elephanh'iVpaws-in South'Afrita, why should
we compassionate such races as Jrave link
beetor mttoi, foi-'w i iay'e dite'iretbat
As On"te weusffirnis tere-a,e v,1id reason
for not eating perIher aresasons qmnteas
gntp eb afr ating girafeg,alpaeha, mer
maid's tailshus trd peenda.
AOc jnquired o
ai Fayette to,learn~ ore"ossted batIes '
of the AmiseicangRevolution, the 'eply 'mgs
"Sire, it wa.s:the grandest oteciss. woinb
the skitmishers:of sentinels ;nd 'outposts."
It is said of G4enLee in the battles of Chick
abominf', he ro.de to the side of Gen:, Jackson
in anxious mnood(gastening to the terrific fir<
directed against his colgmn, "Do you.' thi1i
they willistand that General?" he almose ;uu
consciously inquired. ."I think they will,'
said"Jackson. From that day Gen. .Lee and
his' men have continued' to eclipse the higbesl
annals ofmartial life.
Txcztox SEEF'.--Kill the" tcks on" th(
sheep, and there wilLnot be any on thAelimbw
This may be done by' feeding 'to the, shedp
salphdr mixed with salt, in the 'ionth' o
March, two or three tim4ei he quanfity
should be about three pounds to one bndrid
sheep. I presume that aidy other'time, in tbi
season will answer.equally as well, al'thoogl
I have never. tried it .except in March, while
the sheep:'were about the barn.--New PEn
fan2d Fzrme - -
Two birds within one nes$
Two hearts within one'breast,
Two souls within one fair
Firm league of love and'prayer,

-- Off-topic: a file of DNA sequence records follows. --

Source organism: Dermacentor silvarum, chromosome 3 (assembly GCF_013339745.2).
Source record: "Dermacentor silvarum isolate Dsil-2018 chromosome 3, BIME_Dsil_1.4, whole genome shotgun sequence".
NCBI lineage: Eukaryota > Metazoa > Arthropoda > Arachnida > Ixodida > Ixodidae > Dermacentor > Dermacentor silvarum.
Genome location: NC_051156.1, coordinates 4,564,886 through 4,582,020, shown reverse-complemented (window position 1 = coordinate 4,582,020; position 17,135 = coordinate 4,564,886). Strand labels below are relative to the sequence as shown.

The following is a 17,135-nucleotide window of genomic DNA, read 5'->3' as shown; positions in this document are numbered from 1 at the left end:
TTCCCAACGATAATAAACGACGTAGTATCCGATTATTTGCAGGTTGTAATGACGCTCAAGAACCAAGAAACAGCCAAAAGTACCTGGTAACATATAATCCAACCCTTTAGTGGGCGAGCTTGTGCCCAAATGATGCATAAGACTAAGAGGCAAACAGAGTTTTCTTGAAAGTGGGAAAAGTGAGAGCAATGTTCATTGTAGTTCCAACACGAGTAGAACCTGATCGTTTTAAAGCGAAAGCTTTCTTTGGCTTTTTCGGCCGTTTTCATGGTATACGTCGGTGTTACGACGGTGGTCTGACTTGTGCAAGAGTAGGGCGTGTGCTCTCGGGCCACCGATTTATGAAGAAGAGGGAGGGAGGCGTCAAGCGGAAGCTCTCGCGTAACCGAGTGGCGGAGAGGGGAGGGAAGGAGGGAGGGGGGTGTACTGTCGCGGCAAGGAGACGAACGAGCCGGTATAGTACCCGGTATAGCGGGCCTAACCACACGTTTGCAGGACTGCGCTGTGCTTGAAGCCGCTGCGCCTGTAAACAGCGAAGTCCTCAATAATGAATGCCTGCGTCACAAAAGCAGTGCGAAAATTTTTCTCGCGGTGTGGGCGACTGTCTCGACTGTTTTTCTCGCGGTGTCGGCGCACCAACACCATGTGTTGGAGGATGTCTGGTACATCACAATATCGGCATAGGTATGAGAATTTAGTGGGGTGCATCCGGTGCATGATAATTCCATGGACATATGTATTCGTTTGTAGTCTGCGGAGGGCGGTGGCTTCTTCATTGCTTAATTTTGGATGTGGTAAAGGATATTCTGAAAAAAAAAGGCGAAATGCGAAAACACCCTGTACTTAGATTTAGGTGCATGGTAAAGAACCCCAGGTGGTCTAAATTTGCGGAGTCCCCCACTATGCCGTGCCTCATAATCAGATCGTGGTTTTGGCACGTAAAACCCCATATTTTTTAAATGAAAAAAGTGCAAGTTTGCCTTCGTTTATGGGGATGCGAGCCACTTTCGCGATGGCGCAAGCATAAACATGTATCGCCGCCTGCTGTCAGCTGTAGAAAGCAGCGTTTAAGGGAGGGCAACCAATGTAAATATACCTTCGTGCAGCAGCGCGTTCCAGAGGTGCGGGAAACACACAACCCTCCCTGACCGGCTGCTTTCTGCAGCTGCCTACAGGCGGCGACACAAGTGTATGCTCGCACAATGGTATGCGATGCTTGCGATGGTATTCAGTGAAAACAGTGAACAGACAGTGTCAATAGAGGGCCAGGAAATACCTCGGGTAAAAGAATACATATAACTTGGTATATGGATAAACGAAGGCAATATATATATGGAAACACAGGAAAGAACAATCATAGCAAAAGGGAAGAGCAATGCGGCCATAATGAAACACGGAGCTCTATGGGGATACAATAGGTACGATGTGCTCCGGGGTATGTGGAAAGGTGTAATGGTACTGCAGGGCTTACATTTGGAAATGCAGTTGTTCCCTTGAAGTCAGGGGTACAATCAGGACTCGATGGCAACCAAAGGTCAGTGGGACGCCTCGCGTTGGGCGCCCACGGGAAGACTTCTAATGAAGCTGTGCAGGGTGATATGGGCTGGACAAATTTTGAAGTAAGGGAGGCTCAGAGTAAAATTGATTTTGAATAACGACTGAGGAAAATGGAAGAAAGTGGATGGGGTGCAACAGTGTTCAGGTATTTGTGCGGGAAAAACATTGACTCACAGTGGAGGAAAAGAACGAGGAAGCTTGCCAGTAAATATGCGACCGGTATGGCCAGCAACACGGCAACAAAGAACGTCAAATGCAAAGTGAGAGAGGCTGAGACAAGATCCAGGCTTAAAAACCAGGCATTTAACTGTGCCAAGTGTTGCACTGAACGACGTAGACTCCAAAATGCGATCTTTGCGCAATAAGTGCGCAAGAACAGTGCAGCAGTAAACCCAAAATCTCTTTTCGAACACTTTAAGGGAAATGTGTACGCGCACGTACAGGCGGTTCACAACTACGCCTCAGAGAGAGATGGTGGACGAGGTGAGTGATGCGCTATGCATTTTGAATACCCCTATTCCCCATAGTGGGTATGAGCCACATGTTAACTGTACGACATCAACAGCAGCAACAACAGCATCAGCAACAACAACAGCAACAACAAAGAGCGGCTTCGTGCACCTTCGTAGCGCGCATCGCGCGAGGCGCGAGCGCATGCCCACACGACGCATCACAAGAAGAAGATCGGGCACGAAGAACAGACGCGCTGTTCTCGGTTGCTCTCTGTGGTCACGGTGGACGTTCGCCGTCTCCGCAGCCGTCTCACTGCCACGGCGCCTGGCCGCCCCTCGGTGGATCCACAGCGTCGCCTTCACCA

Together bound for aye,.together blet.
An 'ear that waits 'to catch
A hand upon the latch ;
A step that hastens Its'sweet rsto o in
.A world of cae without,
A world of strife shut out,
mA rkd of lkve shnt in.
From the Curo,ialL
Generals Grant and Sherman are said A hlave
gone to Washington 'to confer with ,the ral.'
authorities on the subject ofa doeniteseulerezra
of terms of peace.. There appears to be no dodbt
that these officers in their consultation with G
'Johnston made p'opositions, which were dme
"worthy of acceptaibe by 'our authorities, bu,
when. brought before the Yankee. Presi<ent for
IRati,ication, were ejected onAhe grolAothat he
would mot treat witi-rebels is6 arms.
If this condition of 4firs. really exists, au
the above'premiserbe correct, '*e argue f6o1 -
them that neither of the federal com6mand.r
will be satisfied' with the summary disposition
that has been mode of the question. -They and
their airmies alon'e ofinduced to the result. Shei
ma~n s amestern ian, commanding Weste"
troops, fought-suiply. fd a restoratioa of the
Union. If he captured negroes, it was no to
emancipate but to..employ them. As-an aboli
ionist'we'are not aware that he has any re9rd,
unless it be one of opposition -to the sentinent..
Grant, as an individual occupies the sam cate
gory. We have it personally. from the lips 6f his
own brother-in-law, who was for a tifne Pllti
al.prisonei in Clumbia, that no man, ould bl
rmore opposed it'he doctrine of emanepatiow.
except as a wir meifre, than the Federai chiet